The Italian-born de Meo has served as chairman of Seat's executive committee for four years, overseeing a resurgence in the Barcelona-based company's sales and boosting its prominence within the Volkswagen group.
"We are very, very sad that Luca is leaving us because he played a very important role in the group," Volkswagen CEO Herbert Diess told CNBC on the sidelines of the World Economic Forum (WEF) annual meeting in Davos.
"He did a great job with us but we accepted that he's going to leave and he's probably in talks with Renault, that's what he told us," Diess said.
Renault declined to comment on the matter on Thursday.
Renault Chairman Jean-Dominique Senard said this week that a new CEO would be named shortly.
De Meo has been in talks with Renault but faced a potential hurdle over a stringent non-compete clause in the contract, sources told Reuters previously.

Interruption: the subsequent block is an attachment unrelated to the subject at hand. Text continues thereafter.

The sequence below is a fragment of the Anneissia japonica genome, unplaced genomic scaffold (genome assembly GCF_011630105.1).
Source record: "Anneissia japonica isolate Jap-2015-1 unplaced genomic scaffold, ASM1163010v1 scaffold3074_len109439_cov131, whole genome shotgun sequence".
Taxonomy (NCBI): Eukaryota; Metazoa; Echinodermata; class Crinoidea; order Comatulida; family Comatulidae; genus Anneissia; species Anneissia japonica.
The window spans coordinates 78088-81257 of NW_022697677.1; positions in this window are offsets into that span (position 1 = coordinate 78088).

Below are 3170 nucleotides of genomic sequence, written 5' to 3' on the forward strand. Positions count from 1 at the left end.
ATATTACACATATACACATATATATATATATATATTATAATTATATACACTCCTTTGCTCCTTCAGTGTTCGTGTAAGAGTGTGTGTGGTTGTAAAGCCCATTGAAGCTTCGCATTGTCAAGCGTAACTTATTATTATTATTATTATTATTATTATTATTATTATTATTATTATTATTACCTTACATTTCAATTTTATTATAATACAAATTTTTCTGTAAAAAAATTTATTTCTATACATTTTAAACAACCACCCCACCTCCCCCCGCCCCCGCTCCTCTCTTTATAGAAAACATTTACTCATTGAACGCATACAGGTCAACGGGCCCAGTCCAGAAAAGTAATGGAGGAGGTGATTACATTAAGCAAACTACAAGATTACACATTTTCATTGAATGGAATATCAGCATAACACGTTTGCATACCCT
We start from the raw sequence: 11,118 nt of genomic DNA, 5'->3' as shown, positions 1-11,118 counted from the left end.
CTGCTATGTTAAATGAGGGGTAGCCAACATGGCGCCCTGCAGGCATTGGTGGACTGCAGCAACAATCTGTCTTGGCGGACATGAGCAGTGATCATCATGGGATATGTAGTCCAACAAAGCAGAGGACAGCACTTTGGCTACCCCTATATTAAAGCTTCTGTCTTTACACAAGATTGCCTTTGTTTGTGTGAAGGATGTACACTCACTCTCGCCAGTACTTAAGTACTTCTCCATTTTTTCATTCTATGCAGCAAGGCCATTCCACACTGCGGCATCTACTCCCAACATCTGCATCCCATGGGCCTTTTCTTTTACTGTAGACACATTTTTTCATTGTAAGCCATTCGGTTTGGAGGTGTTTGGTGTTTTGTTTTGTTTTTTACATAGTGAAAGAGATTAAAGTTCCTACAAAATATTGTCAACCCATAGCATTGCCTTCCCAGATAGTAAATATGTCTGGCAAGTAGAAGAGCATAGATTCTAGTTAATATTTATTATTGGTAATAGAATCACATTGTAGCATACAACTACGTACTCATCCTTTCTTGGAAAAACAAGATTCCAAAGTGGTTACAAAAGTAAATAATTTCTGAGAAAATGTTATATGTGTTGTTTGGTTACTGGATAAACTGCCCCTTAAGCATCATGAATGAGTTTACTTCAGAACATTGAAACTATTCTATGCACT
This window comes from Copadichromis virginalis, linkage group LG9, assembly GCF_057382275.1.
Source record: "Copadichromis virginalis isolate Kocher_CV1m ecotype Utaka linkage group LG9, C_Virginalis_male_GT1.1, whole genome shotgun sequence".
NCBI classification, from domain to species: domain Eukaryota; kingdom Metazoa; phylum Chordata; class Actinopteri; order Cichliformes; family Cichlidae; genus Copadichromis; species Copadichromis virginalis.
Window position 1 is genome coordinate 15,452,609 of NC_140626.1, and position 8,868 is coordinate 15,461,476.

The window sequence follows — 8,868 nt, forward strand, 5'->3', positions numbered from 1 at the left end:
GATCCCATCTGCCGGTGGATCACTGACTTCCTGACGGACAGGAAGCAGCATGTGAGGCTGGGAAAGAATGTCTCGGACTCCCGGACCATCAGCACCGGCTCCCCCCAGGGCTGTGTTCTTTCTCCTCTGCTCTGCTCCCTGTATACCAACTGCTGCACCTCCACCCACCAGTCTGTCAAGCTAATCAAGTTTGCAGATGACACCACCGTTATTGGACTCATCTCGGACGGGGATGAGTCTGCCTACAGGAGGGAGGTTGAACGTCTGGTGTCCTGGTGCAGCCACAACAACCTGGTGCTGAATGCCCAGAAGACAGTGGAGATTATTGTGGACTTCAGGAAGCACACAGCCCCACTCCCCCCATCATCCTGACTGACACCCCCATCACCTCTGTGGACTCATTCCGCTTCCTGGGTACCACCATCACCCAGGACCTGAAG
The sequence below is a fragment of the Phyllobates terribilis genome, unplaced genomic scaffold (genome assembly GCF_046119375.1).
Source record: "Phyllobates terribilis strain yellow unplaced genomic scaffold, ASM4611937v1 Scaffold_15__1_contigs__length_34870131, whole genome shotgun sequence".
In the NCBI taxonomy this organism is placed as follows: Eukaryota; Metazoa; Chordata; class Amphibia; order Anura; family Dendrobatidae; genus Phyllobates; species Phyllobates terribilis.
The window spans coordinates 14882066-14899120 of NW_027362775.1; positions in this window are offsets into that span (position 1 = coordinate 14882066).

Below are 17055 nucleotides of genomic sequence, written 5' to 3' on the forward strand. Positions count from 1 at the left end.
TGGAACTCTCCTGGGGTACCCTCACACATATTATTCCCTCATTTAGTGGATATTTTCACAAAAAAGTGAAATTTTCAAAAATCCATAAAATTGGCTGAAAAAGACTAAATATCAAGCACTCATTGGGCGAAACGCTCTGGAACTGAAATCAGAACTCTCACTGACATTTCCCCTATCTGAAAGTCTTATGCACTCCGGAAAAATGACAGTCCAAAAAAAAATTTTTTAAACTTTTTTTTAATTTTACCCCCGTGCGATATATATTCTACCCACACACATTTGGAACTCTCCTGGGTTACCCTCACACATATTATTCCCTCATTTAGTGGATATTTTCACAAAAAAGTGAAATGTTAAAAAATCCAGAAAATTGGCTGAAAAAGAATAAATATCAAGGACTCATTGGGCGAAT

The French state, which has a stake in Renault, has given its tacit backing to de Meo's possible appointment.
"There's no reason the state would oppose de Meo's nomination," a source at the economy ministry said.
In December, Spanish newspaper La Vanguardia cited anonymous sources as saying Renault - in the wake of the high-profile arrest of former boss Carlos Ghosn - had offered de Meo the job of chief executive.
Renault and its Japanese partner, Nissan Motor, last week rejected media reports that their 20-year-old alliance was in danger of being dissolved.
(Reporting by Michelle Martin and Tom Sims in Frankfurt and Sarah White in Paris)